Training the Mind to Love The Mirror

As much as people tell you that looks don’t matter, the truth is that to a 20-year old girl, it does. And I needed to work with that fact.

For so long, I had lived under the notion that there was an inherent flaw in my appearance because of my hair loss. It seemed to be more of a widespread societal fact rather than an anomalous opinion.

However, in truth, people would obviously always comment nice things about my appearance to my face, and I realised that the bulk of the doubt was within myself. I realised that I didn’t care about seeking external approval about my appearance, I wanted it from within myself. I had read a lot about how people can train their brains in the same way that we train our muscles at the gym, so I figured I could apply that to loving myself as well.

I was never one to really dress up too much or spend much time thinking about my aesthetic either. I had always maintained a pretty simple style that reflected my thought process and personality, and that wasn’t something that I wanted to change.

Rather than going down the route of doing specific workouts for my body to look a certain way, or shopping at selected stores to accessorise myself in outfits that I thought would look more appealing, I really just wanted to love how I was at the time. Of course I would do workouts and shop with that mindset later on, but I figured that if I could train my mind to believe that I am beautiful enough as a raw and very vulnerable version of myself, I would be able to always see myself like that despite any external changes.

So, I started to compliment myself. At least two times a day. I forced myself to pick out things about my face that I liked, I complimented my own outfits that I put together, and I grew into loving my body. By pushing myself to do this daily, I discovered that I liked how easily I smiled in candid videos that my friends took of us, I felt more authentic in the way that my eyes were so revealing of my inner emotions, I started to recognize that I liked how soft my skin felt and how I was learning to feel comfortable in it, and I began to focus on how the delicacy of my hands and the strength of my legs felt and looked when I danced.

The truth is that, as much as you compliment that 20-year-old girl who is told that looks don’t matter, but is expected to fit into societal beauty standards, it is already ingrained in her mind to not internalise the compliment. We’re so deep-rooted in the idea that we need to put ourselves down with regards to our appearance, and instead of normalising self-appreciation, we have normalised “correcting” our own “flaws”. I definitely get weird looks or questions when I look in the mirror or at a photo of myself and my instant reaction is to compliment something that I see, because it is such an absurdly unorthodox concept. Some people call it being cocky or self-obsessed, but I prefer to call it confidence and self-love.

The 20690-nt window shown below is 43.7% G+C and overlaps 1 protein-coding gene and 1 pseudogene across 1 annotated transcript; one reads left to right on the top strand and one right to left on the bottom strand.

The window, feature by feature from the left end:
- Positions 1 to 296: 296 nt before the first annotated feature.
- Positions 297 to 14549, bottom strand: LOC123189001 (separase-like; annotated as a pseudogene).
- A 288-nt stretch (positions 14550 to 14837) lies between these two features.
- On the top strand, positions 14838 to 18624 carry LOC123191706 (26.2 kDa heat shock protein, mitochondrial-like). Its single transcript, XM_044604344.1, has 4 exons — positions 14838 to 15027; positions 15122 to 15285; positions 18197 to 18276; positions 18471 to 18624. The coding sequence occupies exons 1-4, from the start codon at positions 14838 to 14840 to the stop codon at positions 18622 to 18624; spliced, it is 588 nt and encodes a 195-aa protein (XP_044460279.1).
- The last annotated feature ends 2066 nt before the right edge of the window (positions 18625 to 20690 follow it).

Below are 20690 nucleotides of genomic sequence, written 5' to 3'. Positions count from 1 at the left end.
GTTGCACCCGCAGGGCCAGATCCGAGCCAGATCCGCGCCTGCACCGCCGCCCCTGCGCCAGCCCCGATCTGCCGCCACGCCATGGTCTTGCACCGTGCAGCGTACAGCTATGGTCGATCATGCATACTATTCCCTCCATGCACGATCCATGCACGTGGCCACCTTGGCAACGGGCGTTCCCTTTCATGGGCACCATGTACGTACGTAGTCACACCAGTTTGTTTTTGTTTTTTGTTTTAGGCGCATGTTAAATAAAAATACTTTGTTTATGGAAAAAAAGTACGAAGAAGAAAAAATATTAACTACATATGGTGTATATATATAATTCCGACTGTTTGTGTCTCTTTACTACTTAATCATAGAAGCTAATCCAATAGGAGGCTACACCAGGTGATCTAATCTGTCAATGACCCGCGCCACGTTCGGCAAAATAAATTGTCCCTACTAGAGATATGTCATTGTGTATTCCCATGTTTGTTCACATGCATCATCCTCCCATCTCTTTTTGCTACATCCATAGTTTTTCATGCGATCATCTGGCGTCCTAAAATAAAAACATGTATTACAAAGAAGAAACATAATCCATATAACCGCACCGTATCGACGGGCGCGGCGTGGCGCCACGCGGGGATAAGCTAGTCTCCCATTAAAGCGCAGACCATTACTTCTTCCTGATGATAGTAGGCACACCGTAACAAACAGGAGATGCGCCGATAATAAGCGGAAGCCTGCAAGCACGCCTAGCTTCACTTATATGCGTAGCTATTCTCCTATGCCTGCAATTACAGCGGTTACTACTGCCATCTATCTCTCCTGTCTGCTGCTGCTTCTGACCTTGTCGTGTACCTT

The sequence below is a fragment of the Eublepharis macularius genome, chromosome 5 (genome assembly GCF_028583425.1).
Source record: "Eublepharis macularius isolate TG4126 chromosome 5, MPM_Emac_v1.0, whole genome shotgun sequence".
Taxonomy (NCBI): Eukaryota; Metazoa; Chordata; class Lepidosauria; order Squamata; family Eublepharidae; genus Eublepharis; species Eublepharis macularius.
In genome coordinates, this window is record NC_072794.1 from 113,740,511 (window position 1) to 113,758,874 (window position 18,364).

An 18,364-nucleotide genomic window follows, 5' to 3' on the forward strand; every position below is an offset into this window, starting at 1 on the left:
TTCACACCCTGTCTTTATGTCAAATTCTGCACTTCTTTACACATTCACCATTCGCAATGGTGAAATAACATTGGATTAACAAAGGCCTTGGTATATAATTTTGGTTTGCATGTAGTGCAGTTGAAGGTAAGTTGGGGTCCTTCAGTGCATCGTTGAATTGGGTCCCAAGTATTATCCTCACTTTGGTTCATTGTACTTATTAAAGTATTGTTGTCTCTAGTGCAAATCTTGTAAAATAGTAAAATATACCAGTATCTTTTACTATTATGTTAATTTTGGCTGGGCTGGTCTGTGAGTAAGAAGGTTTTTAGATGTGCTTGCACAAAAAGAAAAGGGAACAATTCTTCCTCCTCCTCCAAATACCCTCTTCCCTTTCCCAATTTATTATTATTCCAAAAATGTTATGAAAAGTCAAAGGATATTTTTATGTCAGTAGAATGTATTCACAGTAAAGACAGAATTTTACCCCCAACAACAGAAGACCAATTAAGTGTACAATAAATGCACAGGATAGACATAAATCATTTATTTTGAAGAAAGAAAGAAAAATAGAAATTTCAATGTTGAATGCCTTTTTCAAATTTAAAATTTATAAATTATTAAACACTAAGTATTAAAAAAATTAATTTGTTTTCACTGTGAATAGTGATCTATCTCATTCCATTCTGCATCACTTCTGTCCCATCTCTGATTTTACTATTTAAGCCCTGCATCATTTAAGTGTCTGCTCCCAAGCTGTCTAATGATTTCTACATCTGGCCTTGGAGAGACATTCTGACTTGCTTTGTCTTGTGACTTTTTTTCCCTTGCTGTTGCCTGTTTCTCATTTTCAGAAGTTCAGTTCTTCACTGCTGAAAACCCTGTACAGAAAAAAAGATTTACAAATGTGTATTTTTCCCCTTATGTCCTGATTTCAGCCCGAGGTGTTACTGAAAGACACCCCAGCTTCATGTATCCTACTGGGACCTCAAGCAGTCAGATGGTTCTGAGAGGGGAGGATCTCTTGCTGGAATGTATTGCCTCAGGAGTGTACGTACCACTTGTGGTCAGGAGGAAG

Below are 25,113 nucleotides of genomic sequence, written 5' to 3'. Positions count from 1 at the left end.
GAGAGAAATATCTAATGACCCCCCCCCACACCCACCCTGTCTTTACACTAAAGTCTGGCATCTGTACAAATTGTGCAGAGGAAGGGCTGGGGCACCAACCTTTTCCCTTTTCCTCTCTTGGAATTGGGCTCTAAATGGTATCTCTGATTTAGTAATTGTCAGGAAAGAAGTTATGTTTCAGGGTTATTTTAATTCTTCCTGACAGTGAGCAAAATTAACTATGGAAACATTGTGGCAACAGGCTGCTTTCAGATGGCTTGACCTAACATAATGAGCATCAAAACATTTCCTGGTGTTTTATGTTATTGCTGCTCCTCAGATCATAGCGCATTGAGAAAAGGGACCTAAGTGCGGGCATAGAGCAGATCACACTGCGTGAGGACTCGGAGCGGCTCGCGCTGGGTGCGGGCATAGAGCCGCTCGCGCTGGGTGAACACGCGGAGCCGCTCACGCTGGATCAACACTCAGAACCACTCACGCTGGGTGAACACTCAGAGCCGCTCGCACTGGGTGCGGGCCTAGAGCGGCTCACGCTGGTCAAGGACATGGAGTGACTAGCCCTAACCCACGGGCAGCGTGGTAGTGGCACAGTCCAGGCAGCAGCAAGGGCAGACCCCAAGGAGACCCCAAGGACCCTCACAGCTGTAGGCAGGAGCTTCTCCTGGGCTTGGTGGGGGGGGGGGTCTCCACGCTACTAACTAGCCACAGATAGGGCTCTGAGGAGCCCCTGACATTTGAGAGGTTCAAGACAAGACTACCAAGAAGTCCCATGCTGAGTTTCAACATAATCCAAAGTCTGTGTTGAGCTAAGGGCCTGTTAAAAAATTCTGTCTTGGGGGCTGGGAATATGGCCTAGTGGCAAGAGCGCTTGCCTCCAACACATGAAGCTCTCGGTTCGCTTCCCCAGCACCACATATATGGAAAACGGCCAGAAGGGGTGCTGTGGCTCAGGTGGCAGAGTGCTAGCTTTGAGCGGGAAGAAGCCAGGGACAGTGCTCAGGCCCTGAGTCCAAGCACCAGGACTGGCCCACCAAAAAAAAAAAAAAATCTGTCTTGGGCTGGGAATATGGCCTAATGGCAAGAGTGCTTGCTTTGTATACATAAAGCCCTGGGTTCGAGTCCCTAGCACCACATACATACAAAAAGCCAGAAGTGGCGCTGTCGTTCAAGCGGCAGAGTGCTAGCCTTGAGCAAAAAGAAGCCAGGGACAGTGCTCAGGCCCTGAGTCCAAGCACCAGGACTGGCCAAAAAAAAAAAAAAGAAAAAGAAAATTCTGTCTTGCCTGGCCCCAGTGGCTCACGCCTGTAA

Despite the compliments that I gave myself and the photos that I started liking of myself, I knew that I felt extremely self-conscious about the bursts of cystic acne spots that I would sometimes get when I travelled, or the moon-face side effect that I hadn’t been able get rid of after my steroid medication, or the way that certain clothes didn’t end up looking like how I would ideally want them to when I wore them.

But in training my mind to think that I look attractive, I didn’t avoid any of these insecurities. I just learnt to put them in my back pocket when I walked out the door. I believed that it didn’t matter whether I had the most gorgeous hair in the world or none at all, and whether I looked “fit” enough or “radiant” enough, or “enough” at all. People would always find something to comment on to each other. My task instead was to make sure that I never became one of those people, and to ensure that I found myself feeling and looking cute on the way.

This is by no means a fool-proof ‘one solution fits all’ path to self-love, but I hope that it encourages some positive energy that you can hold onto when you next look in the mirror.

For someone who lost all her hair within a month and refused to meet people because she was so terrified, it takes a lot to gain back any level of confidence. But at some point, you realise that it isn’t going to come from anywhere else, and that after spending years pinning yourself down to your appearance, the only part that you will regret is that time that you lost chasing hair solutions rather than your dreams.

1 Comment

  1. Sangeeta Sethi says:

    Love yourself Sunena and rest assured hair or not we love you and are here for you! You are the daughter I would want… Hair/or not.. Always❣❤💓💞😍


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